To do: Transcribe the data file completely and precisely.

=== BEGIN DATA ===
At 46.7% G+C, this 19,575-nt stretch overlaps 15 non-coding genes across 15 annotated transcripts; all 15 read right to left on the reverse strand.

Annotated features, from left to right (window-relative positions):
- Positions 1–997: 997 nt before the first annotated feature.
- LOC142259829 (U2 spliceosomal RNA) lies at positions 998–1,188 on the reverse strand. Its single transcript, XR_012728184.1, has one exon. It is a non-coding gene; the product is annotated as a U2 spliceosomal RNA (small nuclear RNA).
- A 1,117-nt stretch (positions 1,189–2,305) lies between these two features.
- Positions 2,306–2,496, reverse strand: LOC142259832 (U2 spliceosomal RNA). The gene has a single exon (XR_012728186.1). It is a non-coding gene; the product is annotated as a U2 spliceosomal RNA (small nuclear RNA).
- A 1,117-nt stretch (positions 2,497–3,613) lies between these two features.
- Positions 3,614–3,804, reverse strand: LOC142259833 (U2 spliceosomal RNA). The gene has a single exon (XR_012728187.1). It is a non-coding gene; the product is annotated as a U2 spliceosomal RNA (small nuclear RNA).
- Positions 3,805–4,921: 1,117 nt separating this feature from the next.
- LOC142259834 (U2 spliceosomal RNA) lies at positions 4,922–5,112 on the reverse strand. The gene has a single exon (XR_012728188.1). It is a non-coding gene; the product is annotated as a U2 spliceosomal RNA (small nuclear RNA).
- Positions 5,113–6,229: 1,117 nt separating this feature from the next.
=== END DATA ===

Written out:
At 46.7% G+C, this 19,575-nt stretch overlaps 15 non-coding genes across 15 annotated transcripts; all 15 read right to left on the reverse strand.

Annotated features, from left to right (window-relative positions):
- Positions 1–997: 997 nt before the first annotated feature.
- LOC142259829 (U2 spliceosomal RNA) lies at positions 998–1,188 on the reverse strand. Its single transcript, XR_012728184.1, has one exon. It is a non-coding gene; the product is annotated as a U2 spliceosomal RNA (small nuclear RNA).
- A 1,117-nt stretch (positions 1,189–2,305) lies between these two features.
- Positions 2,306–2,496, reverse strand: LOC142259832 (U2 spliceosomal RNA). The gene has a single exon (XR_012728186.1). It is a non-coding gene; the product is annotated as a U2 spliceosomal RNA (small nuclear RNA).
- A 1,117-nt stretch (positions 2,497–3,613) lies between these two features.
- Positions 3,614–3,804, reverse strand: LOC142259833 (U2 spliceosomal RNA). The gene has a single exon (XR_012728187.1). It is a non-coding gene; the product is annotated as a U2 spliceosomal RNA (small nuclear RNA).
- Positions 3,805–4,921: 1,117 nt separating this feature from the next.
- LOC142259834 (U2 spliceosomal RNA) lies at positions 4,922–5,112 on the reverse strand. The gene has a single exon (XR_012728188.1). It is a non-coding gene; the product is annotated as a U2 spliceosomal RNA (small nuclear RNA).
- Positions 5,113–6,229: 1,117 nt separating this feature from the next.